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We have Lisa C. Rost and Gregor Aisch on the show to talk about the exciting work they are doing at Datawrapper. Lisa and Gregor have recently joined the company in Berlin, coming from various experiences in data journalism in the US.
Lisa is known for her long, thoughtful and beautiful blog posts and visualization guides. Gregor is a former graphics editor at the New York Times and has also developed many useful visualization libraries and tools.
On the show we talk about Lisa and Gregor’s transitions from the world of journalism to a software company, the market for data visualization products, and what we can expect from Datawrapper in the future.
In this episode, we have Alberto Cairo from the University of Miami on the show to talk about his newly announced lecture series on “Trumpery” and uncertainty.
Visualization and statistics promise to help people think and behave more rationally, but as we all know there is much more to fulfilling this promise than just showing “the right” graph.
With Alberto we touch upon many topics including partisanship and rhetoric, visualizing uncertainty and risk, and cognitive biases.
There is of course always much more to say on these topics, but this is a good start!
Enjoy the show.
Data Stories is brought to you by Qlik. Are you missing out on meaningful relationships hidden in your data? Unlock the whole story with Qlik Sense through personalized visualizations and dynamic dashboards which you can download for free at qlik.de/datastories.
On the show this week we have Jeff Larson, Data Editor at ProPublica, to talk about his team’s recent work on “Machine Bias“. Jeff and his colleagues have analyzed the automated scoring decisions made by COMPAS, one of the systems American judges use to assess the likelihood that a convicted criminal will re-offend.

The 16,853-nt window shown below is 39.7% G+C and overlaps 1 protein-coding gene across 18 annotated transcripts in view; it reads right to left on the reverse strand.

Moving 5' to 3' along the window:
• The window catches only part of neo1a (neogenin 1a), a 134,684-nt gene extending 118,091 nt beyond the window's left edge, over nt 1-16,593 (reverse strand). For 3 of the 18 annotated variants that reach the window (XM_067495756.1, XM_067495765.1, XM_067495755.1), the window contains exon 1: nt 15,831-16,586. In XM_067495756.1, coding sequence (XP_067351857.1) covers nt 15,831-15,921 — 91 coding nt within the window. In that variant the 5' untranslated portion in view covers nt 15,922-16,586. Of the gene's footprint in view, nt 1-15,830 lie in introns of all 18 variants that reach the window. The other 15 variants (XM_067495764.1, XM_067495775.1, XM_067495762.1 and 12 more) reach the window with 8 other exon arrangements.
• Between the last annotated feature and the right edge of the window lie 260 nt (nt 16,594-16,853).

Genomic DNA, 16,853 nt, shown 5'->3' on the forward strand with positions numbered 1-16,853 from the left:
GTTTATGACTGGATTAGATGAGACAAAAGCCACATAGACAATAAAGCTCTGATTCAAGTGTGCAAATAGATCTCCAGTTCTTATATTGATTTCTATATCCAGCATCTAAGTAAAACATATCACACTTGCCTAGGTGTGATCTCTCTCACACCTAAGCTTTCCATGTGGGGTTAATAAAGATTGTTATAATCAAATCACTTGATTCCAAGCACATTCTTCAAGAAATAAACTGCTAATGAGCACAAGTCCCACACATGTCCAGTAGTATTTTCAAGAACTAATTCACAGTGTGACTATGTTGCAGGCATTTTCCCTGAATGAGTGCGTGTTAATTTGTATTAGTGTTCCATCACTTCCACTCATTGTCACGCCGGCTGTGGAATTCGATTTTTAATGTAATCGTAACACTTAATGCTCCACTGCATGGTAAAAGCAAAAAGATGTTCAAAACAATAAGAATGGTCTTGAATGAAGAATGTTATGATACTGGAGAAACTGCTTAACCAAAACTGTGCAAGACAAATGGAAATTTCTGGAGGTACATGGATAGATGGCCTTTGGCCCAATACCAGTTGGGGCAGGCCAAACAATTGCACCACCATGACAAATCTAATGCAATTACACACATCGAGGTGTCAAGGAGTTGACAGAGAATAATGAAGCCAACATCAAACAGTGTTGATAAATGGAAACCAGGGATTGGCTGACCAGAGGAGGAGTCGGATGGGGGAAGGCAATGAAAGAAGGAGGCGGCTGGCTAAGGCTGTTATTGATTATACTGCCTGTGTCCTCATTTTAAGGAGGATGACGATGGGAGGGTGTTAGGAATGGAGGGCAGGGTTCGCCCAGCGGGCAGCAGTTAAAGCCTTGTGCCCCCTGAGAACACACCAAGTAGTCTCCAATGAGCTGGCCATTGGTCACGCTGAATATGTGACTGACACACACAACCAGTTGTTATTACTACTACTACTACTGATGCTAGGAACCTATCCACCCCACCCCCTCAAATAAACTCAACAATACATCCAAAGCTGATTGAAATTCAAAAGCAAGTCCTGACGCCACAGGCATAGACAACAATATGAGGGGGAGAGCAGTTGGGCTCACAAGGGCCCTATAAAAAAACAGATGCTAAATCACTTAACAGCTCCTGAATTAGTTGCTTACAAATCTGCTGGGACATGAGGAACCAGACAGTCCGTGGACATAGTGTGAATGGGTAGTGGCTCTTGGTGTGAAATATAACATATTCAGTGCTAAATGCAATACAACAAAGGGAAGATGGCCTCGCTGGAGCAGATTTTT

By looking at the COMPAS data, Jeff and his colleagues sought to determine the accuracy of the algorithm and whether it introduces significant biases into the criminal justice system — racial or otherwise. (Their finding: Yes, it seems that it does.)
On the show we talk about how the software is used by judges, how the ProPublica analysis was carried out, what the team found, and what can be done to improve the situation.
Jeff also gives us a small preview of other stories his team is working on and how you can go about developing similar projects.
Enjoy the show!
This episode of Data Stories is sponsored by Qlik, which allows you to explore the hidden relationships within your data that lead to meaningful insights. Take a look at their Presidential Election app to analyze the TV network coverage for every mention of both Donald Trump and Hillary Clinton. And make sure to try out Qlik Sense for free at: qlik.de/datastories.
We have Matt Daniels on the show, the “journalist engineer” behind Polygraph, a blog featuring beautiful journalistic pieces based on data. If you are not familiar with the site, stop now and take a look.
Matt starts with a simple question — for example, what songs from the ’90s are still popular? — and tries to answer it through data analysis and visualization. The result is always a well-crafted web page and applications, with a mix of data analysis, interactive graphics, and explanations.
This episode of Data Stories is sponsored by CartoDB. CartoDB is an open, powerful, and intuitive platform for discovering and predicting the key facts underlying the massive location data in our world. Whether you are a business, government agency, or simply a lover of revolutionary spatial insight technology, don’t settle for anything less than the best interactive maps around. Learn how CartoDB is shaping the world of location intelligence at cartodb.com/gallery and check out the Location Data Services mentioned in the ad.